Tom Zago

PhD Candidate in Early Modern History
Co-Convenor Cambridge New Habsburg Studies Network
AFR PhD Abroad Scholar
Tom Zago

I am a PhD candidate working on the idea of absence and presence as systemic components of early modern political culture. My dissertation project angles the early modern Duché de Luxembourg et Comté de Chiny, one of the former seventeen provinces of the Spanish and later Austrian Netherlands and investigates the many fascinating mechanisms along which local elites coped with the absence of the sovereign during the late seventeenth and eighteenth centuries. This history is embedded and speaks to the larger context of research being carried out by a vibrating and interdisciplinary community of scholars working on the Low Countries, more specifically, and the idea of trans-imperial identities and trans-regional spaces more generally.

Before embarking on the intriguing journey of doing a PhD, I did my MPhil (2019) at the University of Cambridge, looking at the corporeality of politics in revolutionary France with a particular emphasis on the discourse of princely education and the (im-)possibility of a constitutional monarchy in late eighteenth-century France. Besides, I hold a Bachelor of Arts in History and Political Sciences from the Albert-Ludwigs-Universität Freiburg i. Br. (2018). My undergraduate dissertation focused on a comparative history of the Habsburg and Bourbon courts during the second half of the eighteenth century and was supervised by Prof. Dr. Ronald G. Asch and Prof. Dr. Isabelle Deflers.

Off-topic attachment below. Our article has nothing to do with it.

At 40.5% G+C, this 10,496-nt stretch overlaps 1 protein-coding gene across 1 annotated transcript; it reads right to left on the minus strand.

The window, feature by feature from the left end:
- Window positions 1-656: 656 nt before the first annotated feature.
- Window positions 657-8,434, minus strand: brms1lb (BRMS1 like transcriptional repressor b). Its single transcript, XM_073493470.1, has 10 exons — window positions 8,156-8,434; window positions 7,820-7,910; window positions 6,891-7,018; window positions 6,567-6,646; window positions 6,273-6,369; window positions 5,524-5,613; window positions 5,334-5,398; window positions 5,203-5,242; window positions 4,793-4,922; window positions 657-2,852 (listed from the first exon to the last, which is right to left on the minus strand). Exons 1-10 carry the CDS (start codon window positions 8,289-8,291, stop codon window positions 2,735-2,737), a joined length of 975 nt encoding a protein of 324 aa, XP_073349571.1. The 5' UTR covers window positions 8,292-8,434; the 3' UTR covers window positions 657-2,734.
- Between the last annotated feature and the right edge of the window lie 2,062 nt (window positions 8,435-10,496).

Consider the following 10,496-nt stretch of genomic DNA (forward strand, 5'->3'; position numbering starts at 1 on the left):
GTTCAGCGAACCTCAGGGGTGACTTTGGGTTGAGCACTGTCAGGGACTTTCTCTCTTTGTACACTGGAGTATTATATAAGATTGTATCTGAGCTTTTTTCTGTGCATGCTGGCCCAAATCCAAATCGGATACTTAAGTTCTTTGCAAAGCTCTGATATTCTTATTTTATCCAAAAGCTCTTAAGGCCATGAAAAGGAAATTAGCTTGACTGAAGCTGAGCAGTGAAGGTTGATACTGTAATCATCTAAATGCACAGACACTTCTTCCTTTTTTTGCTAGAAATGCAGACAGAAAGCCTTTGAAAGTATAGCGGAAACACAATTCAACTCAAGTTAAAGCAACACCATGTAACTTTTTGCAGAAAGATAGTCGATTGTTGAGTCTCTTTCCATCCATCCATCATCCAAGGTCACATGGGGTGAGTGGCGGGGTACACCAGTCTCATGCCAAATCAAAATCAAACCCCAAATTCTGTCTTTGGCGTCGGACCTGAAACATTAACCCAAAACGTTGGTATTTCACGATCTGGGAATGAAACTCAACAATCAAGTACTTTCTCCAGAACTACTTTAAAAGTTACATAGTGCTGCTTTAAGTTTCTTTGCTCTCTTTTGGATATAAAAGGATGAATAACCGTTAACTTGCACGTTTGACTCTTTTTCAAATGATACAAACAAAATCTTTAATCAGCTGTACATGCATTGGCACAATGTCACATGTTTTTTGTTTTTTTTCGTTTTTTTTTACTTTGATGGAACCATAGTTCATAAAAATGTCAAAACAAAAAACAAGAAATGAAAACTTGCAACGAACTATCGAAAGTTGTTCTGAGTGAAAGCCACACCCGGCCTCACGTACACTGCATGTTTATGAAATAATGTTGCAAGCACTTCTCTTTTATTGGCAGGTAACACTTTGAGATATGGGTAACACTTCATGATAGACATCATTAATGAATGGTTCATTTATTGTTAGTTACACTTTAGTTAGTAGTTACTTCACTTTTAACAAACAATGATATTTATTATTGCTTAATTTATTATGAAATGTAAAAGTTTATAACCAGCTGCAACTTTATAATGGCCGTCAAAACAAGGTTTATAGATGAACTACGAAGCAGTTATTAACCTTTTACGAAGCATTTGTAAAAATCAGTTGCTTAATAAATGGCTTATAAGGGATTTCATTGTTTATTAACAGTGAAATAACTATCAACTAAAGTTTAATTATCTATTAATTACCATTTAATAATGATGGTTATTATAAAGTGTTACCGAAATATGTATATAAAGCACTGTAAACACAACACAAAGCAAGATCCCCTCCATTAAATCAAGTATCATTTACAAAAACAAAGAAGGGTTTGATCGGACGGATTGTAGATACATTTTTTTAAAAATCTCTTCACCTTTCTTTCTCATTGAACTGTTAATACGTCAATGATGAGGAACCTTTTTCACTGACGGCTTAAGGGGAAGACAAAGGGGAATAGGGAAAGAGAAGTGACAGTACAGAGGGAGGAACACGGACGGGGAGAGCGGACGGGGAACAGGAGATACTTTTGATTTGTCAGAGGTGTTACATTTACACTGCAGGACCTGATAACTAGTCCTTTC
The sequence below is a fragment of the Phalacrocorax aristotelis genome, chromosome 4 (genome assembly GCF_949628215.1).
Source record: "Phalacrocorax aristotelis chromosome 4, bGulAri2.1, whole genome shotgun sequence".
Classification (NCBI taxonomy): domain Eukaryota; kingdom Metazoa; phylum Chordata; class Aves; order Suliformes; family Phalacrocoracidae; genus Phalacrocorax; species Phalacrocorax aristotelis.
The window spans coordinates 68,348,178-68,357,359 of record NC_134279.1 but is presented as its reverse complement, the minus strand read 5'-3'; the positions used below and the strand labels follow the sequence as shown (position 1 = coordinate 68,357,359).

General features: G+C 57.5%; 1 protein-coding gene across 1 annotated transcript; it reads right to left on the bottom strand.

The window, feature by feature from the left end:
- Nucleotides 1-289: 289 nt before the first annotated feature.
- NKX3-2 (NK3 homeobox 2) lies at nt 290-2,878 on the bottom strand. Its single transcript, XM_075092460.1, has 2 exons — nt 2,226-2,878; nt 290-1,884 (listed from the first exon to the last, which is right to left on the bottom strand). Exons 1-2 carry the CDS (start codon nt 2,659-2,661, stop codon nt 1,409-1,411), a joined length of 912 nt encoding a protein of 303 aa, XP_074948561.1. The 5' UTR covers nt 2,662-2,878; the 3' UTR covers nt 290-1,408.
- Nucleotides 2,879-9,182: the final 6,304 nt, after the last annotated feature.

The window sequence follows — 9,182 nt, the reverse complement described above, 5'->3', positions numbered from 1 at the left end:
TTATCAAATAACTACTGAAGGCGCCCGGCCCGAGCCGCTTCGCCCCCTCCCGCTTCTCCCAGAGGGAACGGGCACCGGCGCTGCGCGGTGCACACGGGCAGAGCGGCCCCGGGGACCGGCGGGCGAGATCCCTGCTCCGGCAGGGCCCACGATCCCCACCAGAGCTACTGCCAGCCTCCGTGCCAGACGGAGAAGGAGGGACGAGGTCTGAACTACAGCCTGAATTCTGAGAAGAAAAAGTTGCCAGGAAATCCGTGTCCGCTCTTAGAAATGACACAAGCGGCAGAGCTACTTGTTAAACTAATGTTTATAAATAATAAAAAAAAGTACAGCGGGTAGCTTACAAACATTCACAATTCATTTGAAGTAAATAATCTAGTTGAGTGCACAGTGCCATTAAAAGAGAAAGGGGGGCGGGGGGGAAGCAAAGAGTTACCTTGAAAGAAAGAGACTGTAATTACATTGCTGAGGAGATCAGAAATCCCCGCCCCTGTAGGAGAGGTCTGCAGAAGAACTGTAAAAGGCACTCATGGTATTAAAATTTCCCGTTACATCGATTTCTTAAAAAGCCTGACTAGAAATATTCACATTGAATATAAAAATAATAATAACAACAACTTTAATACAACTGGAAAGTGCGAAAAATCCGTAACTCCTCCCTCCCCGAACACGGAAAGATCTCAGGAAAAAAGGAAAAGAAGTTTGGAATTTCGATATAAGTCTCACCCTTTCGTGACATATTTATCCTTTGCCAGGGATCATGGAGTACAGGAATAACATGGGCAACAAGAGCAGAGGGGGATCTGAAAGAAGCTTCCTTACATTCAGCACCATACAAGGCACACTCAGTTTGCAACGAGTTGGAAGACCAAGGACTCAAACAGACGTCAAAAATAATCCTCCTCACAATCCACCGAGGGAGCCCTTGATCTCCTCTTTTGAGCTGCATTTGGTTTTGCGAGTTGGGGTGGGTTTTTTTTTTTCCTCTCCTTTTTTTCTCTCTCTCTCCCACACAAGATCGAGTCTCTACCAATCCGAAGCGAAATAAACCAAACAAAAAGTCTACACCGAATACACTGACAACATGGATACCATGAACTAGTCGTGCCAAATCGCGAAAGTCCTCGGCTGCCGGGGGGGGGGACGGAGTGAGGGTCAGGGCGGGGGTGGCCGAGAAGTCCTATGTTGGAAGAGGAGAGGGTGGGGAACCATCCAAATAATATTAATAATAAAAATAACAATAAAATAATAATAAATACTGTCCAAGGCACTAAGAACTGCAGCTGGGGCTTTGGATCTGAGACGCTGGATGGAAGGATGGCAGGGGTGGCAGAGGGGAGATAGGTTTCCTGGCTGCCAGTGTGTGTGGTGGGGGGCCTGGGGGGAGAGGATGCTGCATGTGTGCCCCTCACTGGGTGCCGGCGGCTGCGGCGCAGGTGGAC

I have been working on many different problem areas including chiefly the history of the early modern court, the nobility and monarchical culture in late early modern Europe. Thematically, I am interested in the history of the Reformation and Counter-Reformation, the history of the early modern French and German nobility, a comparative history of the early modern court and the société des princes, as well as state-formation processes in general. Besides, I have been working on the theory and concept of dynasticism and dynastic identity as behavioural pattern of early modern European societies. Geographically, I have been focusing on the Holy Roman Empire, France as well as the historic regions of the former Duchy of Luxembourg and the county of Chiny as well as the Austrian Netherlands in more general terms. However, recently I have been shifting my geographical focus to central Europe (i.e. the hereditary lands).

Key publications